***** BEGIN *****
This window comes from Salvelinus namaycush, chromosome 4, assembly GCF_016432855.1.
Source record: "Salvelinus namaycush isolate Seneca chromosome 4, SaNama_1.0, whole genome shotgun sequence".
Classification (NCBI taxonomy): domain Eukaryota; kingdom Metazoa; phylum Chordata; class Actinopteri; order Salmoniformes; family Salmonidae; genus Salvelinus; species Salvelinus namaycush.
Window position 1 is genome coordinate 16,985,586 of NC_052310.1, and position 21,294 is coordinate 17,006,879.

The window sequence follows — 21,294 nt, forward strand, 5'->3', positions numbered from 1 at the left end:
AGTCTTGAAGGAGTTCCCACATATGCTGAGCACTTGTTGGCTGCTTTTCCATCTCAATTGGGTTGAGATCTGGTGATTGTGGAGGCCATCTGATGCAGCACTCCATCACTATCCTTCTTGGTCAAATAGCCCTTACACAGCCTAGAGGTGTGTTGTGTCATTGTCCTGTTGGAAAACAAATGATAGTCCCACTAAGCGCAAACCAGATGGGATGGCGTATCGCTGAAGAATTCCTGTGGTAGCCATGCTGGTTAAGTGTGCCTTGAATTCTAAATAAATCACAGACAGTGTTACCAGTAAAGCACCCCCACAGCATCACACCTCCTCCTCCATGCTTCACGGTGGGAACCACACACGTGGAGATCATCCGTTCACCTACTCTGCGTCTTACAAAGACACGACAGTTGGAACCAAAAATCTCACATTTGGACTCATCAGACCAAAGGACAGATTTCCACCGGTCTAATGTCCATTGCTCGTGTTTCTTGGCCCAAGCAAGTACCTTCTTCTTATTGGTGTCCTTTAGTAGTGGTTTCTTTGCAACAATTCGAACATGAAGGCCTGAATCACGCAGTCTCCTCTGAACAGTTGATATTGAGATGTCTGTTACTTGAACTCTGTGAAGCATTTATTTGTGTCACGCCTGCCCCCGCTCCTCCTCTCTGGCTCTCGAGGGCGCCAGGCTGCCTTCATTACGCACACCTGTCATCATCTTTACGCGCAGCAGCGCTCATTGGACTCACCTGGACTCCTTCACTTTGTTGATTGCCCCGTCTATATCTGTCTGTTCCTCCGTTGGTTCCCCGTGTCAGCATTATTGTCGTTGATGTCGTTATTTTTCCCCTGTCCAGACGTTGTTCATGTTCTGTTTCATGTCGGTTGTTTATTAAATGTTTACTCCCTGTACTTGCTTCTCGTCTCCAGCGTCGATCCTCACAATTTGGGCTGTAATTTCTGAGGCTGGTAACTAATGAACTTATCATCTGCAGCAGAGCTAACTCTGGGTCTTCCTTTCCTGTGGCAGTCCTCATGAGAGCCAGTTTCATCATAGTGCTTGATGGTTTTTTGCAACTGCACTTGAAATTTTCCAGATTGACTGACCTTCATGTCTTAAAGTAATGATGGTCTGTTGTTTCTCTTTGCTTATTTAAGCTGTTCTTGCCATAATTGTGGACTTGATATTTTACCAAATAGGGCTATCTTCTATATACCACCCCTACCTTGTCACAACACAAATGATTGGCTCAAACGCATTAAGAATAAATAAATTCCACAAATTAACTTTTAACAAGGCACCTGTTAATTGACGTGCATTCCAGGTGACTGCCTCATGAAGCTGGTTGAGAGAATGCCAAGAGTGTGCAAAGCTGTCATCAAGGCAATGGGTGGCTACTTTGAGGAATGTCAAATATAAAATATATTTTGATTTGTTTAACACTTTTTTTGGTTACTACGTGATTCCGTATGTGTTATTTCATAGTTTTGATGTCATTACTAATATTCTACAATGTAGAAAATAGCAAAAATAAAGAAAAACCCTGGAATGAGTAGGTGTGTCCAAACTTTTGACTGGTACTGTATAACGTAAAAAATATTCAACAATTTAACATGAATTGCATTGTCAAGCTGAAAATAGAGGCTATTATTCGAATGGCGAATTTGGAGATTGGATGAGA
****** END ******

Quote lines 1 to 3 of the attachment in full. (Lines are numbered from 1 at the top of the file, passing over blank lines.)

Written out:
This window comes from Salvelinus namaycush, chromosome 4, assembly GCF_016432855.1.
Source record: "Salvelinus namaycush isolate Seneca chromosome 4, SaNama_1.0, whole genome shotgun sequence".
Classification (NCBI taxonomy): domain Eukaryota; kingdom Metazoa; phylum Chordata; class Actinopteri; order Salmoniformes; family Salmonidae; genus Salvelinus; species Salvelinus namaycush.